Hurricane Gustav is set to bring cheers to the battered oil and commodities market as it heads towards the Gulf of Mexico. Oil prices briefly touched $119.63 per barrel on the New York Mercantile Exchange before falling back to $118.15 a barrel Wednesday.
What is the possible extent of damage from Hurricane Gustav? In 2005, Hurricane Katrina and Rita destroyed 113 offshore oil and natural gas platforms and damaged 457 pipelines, so investors are gearing up for some lucrative bets. Even if there are no destructive hurricanes, slow moving storms can still churn up underground pipelines.
According to meteorological reports, Hurricane Gustav will reach Louisiana and the oil-rich region of the Gulf of Mexico by Sunday. Gustav has evolved several times, from a hurricane to a tropical storm (in Haiti) and now intensifying back to a hurricane again.
Assuming a “normal” hurricane, we can expect oil drilling to halt for at least a week as rig workers are evacuated three days before the storm hits, and when the coast is clear, they have to check for damages before production restarts.
Royal Dutch Shell PLC had already evacuated 400 staff from its off-shore oil rigs and more personnel will follow. It would complete a full evacuation by Saturday. British Petroleum are also planning their own evacuation.
Since there is a real danger of disruption to oil drilling in the Gulf, a rally in oil prices is not surprising. Many energy traders believe oil and commodities are oversold. Since July, the commodities market has reversed suddenly and steeply, catching most of them off-guard.
Elimination of naked short selling on financial stocks, potential government intervention aimed at oil futures speculators, fears of inflation and economic slowdown have worked effectively to crash the party for the oil/commodities bull run.
There are signs that a rebound is due in the near future. While I am doubtful if the $150 psychological barrier will be breached, oil prices have definitely found a firm support level. There are some good news for the oil traders.
In early August, China announced that it was increasing loan quotas for commercial banks. The People’s Bank of China, the country’s central bank, agreed to increase loan quotas by as much as 10 percent to help small- and medium-sized enterprises cope with financing difficulties. Unfortunately, the stock market did not react positively to this news. Neither did the Olympic Games provided any stimulus.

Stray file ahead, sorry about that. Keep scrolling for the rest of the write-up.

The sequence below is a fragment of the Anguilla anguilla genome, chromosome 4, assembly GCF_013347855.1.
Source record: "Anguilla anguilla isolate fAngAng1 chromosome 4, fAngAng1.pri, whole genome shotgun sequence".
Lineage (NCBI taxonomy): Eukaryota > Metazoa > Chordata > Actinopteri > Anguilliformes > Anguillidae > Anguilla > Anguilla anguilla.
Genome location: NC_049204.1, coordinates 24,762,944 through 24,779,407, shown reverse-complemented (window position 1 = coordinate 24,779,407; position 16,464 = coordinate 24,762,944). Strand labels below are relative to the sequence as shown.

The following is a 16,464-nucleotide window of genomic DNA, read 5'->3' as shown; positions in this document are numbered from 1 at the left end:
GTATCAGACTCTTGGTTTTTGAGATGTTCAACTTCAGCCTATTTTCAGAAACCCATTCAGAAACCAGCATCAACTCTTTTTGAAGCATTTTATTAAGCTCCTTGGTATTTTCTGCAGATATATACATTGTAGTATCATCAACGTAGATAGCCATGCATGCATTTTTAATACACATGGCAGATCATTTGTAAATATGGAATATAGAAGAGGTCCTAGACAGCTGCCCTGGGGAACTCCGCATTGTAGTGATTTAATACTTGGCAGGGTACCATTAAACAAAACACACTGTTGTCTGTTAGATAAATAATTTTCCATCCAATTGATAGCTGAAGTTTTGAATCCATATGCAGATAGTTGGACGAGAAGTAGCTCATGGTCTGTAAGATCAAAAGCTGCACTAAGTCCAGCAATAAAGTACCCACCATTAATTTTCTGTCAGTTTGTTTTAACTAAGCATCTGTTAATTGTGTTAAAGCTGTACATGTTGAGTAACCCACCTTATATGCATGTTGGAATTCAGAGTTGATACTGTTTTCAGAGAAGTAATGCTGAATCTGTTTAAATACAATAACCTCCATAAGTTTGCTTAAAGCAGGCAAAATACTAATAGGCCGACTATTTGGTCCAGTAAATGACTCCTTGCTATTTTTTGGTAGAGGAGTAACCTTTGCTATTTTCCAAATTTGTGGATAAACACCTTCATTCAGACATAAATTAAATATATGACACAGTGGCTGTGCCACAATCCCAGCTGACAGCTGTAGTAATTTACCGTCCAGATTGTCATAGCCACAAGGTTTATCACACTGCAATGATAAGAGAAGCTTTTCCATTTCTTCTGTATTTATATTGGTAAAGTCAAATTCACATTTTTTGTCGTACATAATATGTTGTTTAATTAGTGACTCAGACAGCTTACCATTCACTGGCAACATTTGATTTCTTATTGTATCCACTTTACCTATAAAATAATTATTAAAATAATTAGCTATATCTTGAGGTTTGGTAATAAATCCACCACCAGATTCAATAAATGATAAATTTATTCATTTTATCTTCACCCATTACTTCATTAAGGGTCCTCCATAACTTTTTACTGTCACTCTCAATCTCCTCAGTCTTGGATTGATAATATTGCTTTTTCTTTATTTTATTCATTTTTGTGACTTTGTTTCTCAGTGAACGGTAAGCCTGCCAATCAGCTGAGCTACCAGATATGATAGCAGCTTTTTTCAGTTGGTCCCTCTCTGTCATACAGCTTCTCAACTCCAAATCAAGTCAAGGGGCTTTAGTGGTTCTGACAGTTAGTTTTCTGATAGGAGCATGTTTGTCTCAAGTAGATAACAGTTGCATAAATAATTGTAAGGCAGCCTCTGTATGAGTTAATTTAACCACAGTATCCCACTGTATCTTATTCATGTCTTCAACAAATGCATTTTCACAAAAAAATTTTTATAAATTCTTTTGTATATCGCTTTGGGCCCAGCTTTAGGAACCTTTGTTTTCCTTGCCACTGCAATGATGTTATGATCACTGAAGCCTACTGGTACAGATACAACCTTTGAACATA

Nevertheless, we can infer that such a policy is pro-economic growth, especially since inflation has taken a backseat with falling oil prices. Low interest rates spur Infrastructure spending and production which will cause a tight market for commodities and thus, higher prices.
Of course, at the end of the day, whether there will be excess inventories and empty buildings due to poor consumer and investor sentiment, followed by a crash in commodities market, is another issue to consider.
Investors can also expect a strong stimulus from the election-year in America. Usually, in such circumstances, the US government will do their utmost to present a respectable report card and that will include doing whatever is needed to prop the financial sector and avoid a major recession. An additional fiscal stimulus package in early 2009 is in the pipeline which will boost discretionary spending.
Speaking of discretionary spending, the latest report on GDP showed that the US government did not do too badly on the economic front. Second-quarter GDP surged to a surprising annual rate of 3.3% compared to 1.9% last month. More business inventories than estimated was registered and trade figures improved, primarily from reduced imports other than oil while exports grew strongly due to a weak dollar.
But before you pick up the phone and start calling your stock broker, I must say the bed of roses has lots of spikes in it. Fact is, the US has not steered clear of a recession. These pretty numbers can only provoke a mini rally in the short term. With a global economic slowdown, that puny gain from export trade isn’t sustainable.
To restore investors’ confidence, the subprime crisis, falling housing prices, massive mortgage write-downs, banks insolvency and credit squeeze, must be resolved. Domestic consumption also has to improve but with shrinking pay and investment portfolio as well as rising unemployment, it will take months before we see a recovery in the real economy.
I am not rushing into the market just yet, just celebrating what Hurricane Gustav can do for the oil traders.